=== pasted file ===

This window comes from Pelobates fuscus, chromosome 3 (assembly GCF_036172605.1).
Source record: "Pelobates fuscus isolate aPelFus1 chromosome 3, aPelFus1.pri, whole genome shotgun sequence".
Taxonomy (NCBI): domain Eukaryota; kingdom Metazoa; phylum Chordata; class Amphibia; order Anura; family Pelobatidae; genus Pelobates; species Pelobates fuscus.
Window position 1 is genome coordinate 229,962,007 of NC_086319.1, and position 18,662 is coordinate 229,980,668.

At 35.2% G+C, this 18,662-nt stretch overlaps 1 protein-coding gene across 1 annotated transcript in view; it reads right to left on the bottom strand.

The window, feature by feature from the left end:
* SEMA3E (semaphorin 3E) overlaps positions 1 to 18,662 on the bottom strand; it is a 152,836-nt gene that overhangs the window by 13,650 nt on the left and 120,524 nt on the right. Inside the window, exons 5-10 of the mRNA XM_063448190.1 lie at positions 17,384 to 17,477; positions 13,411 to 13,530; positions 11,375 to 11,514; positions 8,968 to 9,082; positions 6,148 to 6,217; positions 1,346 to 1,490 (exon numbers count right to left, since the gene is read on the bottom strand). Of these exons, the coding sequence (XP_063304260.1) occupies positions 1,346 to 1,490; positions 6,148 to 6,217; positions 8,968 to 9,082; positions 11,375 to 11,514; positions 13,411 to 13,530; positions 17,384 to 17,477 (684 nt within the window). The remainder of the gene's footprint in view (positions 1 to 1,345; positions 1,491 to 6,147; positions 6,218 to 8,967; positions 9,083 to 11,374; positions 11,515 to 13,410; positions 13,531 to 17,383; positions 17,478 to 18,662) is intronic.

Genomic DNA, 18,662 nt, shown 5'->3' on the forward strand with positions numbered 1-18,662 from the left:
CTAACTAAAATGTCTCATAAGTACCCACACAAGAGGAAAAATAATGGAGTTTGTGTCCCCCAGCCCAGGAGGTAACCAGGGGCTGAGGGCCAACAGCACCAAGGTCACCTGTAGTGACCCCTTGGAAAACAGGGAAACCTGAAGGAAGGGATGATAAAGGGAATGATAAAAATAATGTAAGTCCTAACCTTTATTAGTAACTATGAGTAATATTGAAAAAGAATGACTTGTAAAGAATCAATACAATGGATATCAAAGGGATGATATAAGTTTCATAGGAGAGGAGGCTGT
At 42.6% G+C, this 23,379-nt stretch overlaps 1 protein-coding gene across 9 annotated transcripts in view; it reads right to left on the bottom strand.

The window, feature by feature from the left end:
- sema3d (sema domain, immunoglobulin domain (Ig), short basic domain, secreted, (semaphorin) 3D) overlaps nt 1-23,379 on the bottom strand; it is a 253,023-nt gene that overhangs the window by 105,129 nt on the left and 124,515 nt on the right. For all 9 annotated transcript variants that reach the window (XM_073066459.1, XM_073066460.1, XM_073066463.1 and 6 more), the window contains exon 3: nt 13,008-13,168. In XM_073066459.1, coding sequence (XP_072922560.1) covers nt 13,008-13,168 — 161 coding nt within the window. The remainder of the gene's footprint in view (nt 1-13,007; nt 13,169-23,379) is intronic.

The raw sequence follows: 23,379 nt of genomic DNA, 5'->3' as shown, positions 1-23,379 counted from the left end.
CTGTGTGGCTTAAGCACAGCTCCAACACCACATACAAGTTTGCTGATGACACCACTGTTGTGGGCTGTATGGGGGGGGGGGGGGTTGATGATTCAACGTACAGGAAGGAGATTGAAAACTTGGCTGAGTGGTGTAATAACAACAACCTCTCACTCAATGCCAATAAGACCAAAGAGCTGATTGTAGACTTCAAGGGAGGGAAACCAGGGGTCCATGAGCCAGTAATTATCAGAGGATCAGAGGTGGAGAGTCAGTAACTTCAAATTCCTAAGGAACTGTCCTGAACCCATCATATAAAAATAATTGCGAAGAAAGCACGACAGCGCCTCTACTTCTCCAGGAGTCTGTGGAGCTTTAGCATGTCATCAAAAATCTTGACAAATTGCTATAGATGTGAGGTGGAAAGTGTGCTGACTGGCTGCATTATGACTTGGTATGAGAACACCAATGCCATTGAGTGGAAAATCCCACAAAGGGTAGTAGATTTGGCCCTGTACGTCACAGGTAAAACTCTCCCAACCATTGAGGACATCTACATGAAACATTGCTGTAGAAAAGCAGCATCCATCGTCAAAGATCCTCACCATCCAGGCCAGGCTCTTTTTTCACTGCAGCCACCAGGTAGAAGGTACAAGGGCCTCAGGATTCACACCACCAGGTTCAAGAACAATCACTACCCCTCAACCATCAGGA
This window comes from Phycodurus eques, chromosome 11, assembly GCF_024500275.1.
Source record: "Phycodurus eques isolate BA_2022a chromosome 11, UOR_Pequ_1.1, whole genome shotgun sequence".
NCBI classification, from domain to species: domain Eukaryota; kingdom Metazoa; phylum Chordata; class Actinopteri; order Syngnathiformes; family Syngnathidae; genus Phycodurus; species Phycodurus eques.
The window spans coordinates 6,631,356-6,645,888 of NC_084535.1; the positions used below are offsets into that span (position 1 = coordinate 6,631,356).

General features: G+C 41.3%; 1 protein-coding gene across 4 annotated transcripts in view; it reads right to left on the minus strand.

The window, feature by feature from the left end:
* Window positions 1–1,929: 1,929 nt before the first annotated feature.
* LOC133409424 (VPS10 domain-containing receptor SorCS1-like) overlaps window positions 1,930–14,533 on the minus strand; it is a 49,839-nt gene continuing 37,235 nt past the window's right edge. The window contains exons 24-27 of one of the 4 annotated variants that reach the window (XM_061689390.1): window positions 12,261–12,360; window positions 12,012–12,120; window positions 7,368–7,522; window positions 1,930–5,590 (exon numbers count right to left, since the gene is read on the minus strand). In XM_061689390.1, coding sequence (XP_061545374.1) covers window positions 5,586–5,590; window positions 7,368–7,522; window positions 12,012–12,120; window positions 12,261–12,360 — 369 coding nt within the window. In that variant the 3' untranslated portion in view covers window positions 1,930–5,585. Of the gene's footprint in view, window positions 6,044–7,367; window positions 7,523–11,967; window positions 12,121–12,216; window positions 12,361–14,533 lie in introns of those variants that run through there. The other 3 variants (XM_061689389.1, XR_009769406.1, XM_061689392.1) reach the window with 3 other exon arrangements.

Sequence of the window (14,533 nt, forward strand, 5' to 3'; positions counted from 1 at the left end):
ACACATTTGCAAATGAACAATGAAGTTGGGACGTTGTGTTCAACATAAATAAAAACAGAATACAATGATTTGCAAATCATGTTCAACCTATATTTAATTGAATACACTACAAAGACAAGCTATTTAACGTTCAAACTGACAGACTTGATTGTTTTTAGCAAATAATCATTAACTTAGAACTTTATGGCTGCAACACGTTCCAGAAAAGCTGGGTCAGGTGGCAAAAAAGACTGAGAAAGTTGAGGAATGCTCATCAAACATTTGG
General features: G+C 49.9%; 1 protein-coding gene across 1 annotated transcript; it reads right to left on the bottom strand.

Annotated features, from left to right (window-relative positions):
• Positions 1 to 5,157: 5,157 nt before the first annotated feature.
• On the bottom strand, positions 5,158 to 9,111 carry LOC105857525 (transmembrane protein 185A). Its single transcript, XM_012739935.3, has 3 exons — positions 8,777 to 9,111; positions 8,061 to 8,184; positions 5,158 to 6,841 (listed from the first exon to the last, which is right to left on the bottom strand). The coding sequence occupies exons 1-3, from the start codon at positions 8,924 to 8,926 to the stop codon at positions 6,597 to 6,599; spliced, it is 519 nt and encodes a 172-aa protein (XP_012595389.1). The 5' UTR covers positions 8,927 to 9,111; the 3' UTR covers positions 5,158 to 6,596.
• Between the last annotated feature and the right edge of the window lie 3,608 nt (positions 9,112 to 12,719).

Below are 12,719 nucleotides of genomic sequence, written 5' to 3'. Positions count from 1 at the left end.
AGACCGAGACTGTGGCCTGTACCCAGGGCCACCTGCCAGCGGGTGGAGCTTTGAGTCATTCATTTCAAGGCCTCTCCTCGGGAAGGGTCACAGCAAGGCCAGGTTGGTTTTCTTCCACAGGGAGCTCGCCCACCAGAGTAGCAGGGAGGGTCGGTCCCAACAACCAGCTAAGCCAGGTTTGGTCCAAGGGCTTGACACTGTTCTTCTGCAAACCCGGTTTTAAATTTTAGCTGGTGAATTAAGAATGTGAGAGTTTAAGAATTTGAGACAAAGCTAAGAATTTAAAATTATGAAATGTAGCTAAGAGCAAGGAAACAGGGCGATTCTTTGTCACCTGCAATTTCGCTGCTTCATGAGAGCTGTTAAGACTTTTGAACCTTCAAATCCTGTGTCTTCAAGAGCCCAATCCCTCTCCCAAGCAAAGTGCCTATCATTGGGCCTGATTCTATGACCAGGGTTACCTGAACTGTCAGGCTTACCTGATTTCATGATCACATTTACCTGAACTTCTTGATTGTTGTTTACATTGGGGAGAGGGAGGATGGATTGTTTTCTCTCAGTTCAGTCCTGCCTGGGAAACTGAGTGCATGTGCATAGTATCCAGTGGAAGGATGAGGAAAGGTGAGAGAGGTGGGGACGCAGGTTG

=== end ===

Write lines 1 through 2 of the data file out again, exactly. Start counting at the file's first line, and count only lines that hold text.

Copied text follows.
This window comes from Pelobates fuscus, chromosome 3 (assembly GCF_036172605.1).
Source record: "Pelobates fuscus isolate aPelFus1 chromosome 3, aPelFus1.pri, whole genome shotgun sequence".